Reviews for The American Experiment

by David M. Rubenstein

Kirkus
Copyright © Kirkus Reviews, used with permission.

Influential Americans talk about the nations past and future.Rubenstein, co-founder and co-chair of a private equity firm and an award-winning philanthropist who sits on the board of many arts, medical, educational, and historical associations (Kennedy Center for the Performing Arts, Council on Foreign Relations, the National Gallery of Art, and the Brookings Institution), follows a volume of conversations with noted historians with a similar collection featuring prominent intellectuals and cultural figures, including Walter Isaacson, Jill Lepore, David McCullough, Henry Louis Gates Jr., and Philip Deloria; sports figures Billie Jean King and Cal Ripken; filmmaker Ken Burns; musician Wynton Marsalis; and Supreme Court Justice Sonia Sotomayor. These conversationswarm, engaging, and informativehelp Rubenstein point up Americas particular qualities (Americas Thirteen Key Genes) that have made the whole American Experiment work even though, facing significant challenges, the country has fallen short. Among these genes are democracy itself, voting, equality (which, he admits, is still aspirational), freedom of speech, rule of law, separation of powers, peaceful transfer of power, capitalism and entrepreneurship, immigration, diversity, the enduring American dream, and a culture in which individuals must be allowed to pursue their talents and ambitions, largely unfettered by central control or government interference, with merit and skill prevailing to the greatest extent possible. When Rubenstein asked acclaimed actor Rita Moreno, a Puerto Rican immigrant, to define her legacy, she responded, I would like people to think of me only in one way: she never gave up. Perseverance. Likewise, according to Sotomayor, People only follow those they think are passionate. So you have to possess passion and, second, commitment driven by dedication and hard work. You do not get anywhere unless you work hard. Rubenstein offers a largely uncritical, celebratory view of America, as did most respondents to a 2020 Harris Poll (included as an appendix) that the author solicited.Friendly talks with exceptional individuals. Copyright Kirkus Reviews, used with permission.


Kirkus
Copyright © Kirkus Reviews, used with permission.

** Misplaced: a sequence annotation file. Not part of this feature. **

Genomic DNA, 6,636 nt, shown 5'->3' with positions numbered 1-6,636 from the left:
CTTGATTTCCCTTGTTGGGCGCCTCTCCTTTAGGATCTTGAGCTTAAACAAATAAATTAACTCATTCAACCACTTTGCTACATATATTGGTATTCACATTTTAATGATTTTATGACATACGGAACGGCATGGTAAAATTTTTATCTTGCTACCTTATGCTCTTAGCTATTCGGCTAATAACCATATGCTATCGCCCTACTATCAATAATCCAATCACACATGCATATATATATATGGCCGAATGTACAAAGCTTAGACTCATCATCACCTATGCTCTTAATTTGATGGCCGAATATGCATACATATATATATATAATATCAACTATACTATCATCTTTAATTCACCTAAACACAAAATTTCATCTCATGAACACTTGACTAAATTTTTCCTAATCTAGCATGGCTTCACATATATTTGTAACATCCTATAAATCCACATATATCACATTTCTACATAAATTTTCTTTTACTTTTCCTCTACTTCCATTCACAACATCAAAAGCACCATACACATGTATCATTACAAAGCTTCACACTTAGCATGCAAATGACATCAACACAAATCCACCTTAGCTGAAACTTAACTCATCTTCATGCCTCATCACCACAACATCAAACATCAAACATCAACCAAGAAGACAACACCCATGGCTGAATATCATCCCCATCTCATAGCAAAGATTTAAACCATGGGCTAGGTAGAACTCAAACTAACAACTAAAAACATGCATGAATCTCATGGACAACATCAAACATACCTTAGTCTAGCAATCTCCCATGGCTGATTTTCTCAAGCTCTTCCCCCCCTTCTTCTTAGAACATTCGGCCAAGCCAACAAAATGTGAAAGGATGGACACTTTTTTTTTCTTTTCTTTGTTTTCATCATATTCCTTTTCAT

Influential Americans talk about the nation’s past and future. Rubenstein, co-founder and co-chair of a private equity firm and an award-winning philanthropist who sits on the board of many arts, medical, educational, and historical associations (Kennedy Center for the Performing Arts, Council on Foreign Relations, the National Gallery of Art, and the Brookings Institution), follows a volume of conversations with noted historians with a similar collection featuring prominent intellectuals and cultural figures, including Walter Isaacson, Jill Lepore, David McCullough, Henry Louis Gates Jr., and Philip Deloria; sports figures Billie Jean King and Cal Ripken; filmmaker Ken Burns; musician Wynton Marsalis; and Supreme Court Justice Sonia Sotomayor. These conversations—warm, engaging, and informative—help Rubenstein point up America’s particular qualities (“America’s Thirteen Key Genes”) that “have made the whole American Experiment work” even though, facing significant challenges, the country has fallen short. Among these genes are democracy itself, voting, equality (which, he admits, is still aspirational), freedom of speech, rule of law, separation of powers, peaceful transfer of power, capitalism and entrepreneurship, immigration, diversity, the enduring American dream, and a culture in which individuals must be allowed “to pursue their talents and ambitions, largely unfettered by central control or government interference, with merit and skill prevailing to the greatest extent possible.” When Rubenstein asked acclaimed actor Rita Moreno, a Puerto Rican immigrant, to define her legacy, she responded, “I would like people to think of me only in one way: she never gave up. Perseverance.” Likewise, according to Sotomayor, “People only follow those they think are passionate. So you have to possess passion and, second, commitment driven by dedication and hard work. You do not get anywhere unless you work hard.” Rubenstein offers a largely uncritical, celebratory view of America, as did most respondents to a 2020 Harris Poll (included as an appendix) that the author solicited. Friendly talks with exceptional individuals. Copyright © Kirkus Reviews, used with permission.

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